As Facebook makes its way into the inner workings of how governments interact with the public, we’re comparing how different governing entities — from small communities, big counties and entire states and countries — are using its tools. We’ve previously looked at other areas, like parks and libraries. This week, we compare how different governments large and small are using Facebook to get the word out about elections in the US.
Although national and state elections won’t be happening until this November, the topic is relevant today for a few reasons. One is that many local elections happen throughout the year, meaning local governments are busy trying out Facebook as a new place to encourage voting. They’re likely encouraged by seeing Facebook’s relevance in big 2008 campaigns, when both major US political parties, and especially President Barack Obama’s campaign, used the service to promote themselves.
Facebook has also grown by more than 200 million monthly active users in the last year or so, 60 million of whom are in the US. Today, more than 112 million people are using the site every month — that’s a third of the US population, and another reason Facebook is a venue that governments can’t ignore.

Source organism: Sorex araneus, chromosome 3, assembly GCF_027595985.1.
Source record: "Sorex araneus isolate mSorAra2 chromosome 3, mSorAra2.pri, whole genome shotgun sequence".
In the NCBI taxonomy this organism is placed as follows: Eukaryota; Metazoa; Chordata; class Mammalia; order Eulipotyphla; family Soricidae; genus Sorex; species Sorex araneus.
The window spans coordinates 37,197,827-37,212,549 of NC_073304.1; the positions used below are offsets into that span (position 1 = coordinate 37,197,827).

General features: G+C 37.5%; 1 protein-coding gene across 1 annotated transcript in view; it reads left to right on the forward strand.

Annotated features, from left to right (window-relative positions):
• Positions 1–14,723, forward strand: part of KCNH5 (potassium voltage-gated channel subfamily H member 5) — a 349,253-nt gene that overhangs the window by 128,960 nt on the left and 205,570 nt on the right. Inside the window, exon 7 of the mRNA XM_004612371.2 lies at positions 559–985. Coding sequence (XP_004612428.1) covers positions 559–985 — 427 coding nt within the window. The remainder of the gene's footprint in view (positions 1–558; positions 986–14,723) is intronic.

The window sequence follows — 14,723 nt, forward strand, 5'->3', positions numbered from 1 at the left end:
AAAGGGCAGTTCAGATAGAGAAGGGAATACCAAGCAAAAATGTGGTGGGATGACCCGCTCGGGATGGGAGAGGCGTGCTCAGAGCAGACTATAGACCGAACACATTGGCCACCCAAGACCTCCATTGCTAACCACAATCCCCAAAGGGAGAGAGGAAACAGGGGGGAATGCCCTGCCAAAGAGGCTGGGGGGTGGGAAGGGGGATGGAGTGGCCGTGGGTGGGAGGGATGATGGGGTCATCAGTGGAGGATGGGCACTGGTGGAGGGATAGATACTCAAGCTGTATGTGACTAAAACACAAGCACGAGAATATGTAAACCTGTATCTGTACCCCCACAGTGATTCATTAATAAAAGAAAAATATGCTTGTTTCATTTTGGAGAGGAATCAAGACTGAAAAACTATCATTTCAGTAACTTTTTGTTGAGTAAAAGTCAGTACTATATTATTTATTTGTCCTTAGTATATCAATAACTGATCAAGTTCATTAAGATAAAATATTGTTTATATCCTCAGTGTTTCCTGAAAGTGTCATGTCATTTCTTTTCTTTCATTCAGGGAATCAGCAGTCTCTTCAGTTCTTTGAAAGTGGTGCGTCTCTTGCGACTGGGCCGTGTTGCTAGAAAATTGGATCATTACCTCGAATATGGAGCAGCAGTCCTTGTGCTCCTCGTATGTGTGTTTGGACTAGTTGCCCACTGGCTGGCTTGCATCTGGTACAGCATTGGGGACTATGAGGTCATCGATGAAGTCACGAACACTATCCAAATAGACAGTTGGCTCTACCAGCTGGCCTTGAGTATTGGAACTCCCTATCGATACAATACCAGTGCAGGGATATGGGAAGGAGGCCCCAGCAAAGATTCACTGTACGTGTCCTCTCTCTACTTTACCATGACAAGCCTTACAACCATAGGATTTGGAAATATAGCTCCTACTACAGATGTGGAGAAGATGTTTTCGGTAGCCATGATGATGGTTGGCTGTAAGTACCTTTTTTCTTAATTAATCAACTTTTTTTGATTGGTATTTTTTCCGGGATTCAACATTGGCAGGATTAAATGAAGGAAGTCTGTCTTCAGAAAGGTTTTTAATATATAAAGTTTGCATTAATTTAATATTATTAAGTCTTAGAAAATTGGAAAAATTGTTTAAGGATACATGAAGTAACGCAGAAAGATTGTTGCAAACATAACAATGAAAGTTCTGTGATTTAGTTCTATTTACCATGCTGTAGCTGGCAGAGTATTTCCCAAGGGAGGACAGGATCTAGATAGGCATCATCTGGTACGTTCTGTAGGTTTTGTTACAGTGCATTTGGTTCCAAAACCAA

But before we start digging in, we should note that there are always a bunch of caveats when it comes to governments and the way they use the web. A variety of laws and established bureaucratic processes define which employees can interact with the public, and what information they can share. For example, one Page we saw posted a link to local election results, but didn’t state the actual results on the Page. Why not? There may be laws that require election results to be posted on public forums (such as a departmental web site) before they are shared anywhere else.